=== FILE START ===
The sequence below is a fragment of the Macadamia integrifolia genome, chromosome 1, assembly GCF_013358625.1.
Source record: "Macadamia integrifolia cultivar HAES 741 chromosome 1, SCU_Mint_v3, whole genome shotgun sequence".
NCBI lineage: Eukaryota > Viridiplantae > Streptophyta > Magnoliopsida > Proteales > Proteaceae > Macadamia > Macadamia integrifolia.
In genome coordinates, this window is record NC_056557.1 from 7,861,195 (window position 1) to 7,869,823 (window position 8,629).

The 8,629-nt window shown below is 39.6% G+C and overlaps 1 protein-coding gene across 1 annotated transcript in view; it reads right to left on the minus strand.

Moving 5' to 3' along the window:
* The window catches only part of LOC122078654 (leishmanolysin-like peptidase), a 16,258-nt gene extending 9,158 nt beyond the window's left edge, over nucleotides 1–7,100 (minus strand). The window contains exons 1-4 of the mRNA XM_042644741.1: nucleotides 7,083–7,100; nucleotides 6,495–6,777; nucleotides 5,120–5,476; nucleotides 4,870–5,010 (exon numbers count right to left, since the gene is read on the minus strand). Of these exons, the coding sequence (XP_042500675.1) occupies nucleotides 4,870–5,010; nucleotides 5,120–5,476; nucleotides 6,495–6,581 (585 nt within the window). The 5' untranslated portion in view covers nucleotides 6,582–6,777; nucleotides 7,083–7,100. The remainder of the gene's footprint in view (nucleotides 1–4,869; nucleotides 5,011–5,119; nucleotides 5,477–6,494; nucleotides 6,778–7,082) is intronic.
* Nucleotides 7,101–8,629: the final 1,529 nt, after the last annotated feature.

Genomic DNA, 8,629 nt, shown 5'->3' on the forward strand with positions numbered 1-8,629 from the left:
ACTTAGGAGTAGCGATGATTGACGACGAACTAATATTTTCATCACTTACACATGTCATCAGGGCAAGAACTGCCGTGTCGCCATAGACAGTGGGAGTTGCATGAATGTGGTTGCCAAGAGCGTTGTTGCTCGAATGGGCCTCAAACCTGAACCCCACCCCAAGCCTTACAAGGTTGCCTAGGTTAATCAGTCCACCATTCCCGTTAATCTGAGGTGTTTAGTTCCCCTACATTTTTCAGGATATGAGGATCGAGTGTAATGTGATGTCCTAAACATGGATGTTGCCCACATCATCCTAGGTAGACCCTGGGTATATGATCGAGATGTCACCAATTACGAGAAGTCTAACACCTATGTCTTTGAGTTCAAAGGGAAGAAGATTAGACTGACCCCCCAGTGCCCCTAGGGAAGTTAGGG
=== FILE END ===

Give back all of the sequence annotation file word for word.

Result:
The sequence below is a fragment of the Macadamia integrifolia genome, chromosome 1, assembly GCF_013358625.1.
Source record: "Macadamia integrifolia cultivar HAES 741 chromosome 1, SCU_Mint_v3, whole genome shotgun sequence".
NCBI lineage: Eukaryota > Viridiplantae > Streptophyta > Magnoliopsida > Proteales > Proteaceae > Macadamia > Macadamia integrifolia.
In genome coordinates, this window is record NC_056557.1 from 7,861,195 (window position 1) to 7,869,823 (window position 8,629).

The 8,629-nt window shown below is 39.6% G+C and overlaps 1 protein-coding gene across 1 annotated transcript in view; it reads right to left on the minus strand.

Moving 5' to 3' along the window:
* The window catches only part of LOC122078654 (leishmanolysin-like peptidase), a 16,258-nt gene extending 9,158 nt beyond the window's left edge, over nucleotides 1–7,100 (minus strand). The window contains exons 1-4 of the mRNA XM_042644741.1: nucleotides 7,083–7,100; nucleotides 6,495–6,777; nucleotides 5,120–5,476; nucleotides 4,870–5,010 (exon numbers count right to left, since the gene is read on the minus strand). Of these exons, the coding sequence (XP_042500675.1) occupies nucleotides 4,870–5,010; nucleotides 5,120–5,476; nucleotides 6,495–6,581 (585 nt within the window). The 5' untranslated portion in view covers nucleotides 6,582–6,777; nucleotides 7,083–7,100. The remainder of the gene's footprint in view (nucleotides 1–4,869; nucleotides 5,011–5,119; nucleotides 5,477–6,494; nucleotides 6,778–7,082) is intronic.
* Nucleotides 7,101–8,629: the final 1,529 nt, after the last annotated feature.

Genomic DNA, 8,629 nt, shown 5'->3' on the forward strand with positions numbered 1-8,629 from the left:
ACTTAGGAGTAGCGATGATTGACGACGAACTAATATTTTCATCACTTACACATGTCATCAGGGCAAGAACTGCCGTGTCGCCATAGACAGTGGGAGTTGCATGAATGTGGTTGCCAAGAGCGTTGTTGCTCGAATGGGCCTCAAACCTGAACCCCACCCCAAGCCTTACAAGGTTGCCTAGGTTAATCAGTCCACCATTCCCGTTAATCTGAGGTGTTTAGTTCCCCTACATTTTTCAGGATATGAGGATCGAGTGTAATGTGATGTCCTAAACATGGATGTTGCCCACATCATCCTAGGTAGACCCTGGGTATATGATCGAGATGTCACCAATTACGAGAAGTCTAACACCTATGTCTTTGAGTTCAAAGGGAAGAAGATTAGACTGACCCCCCAGTGCCCCTAGGGAAGTTAGGG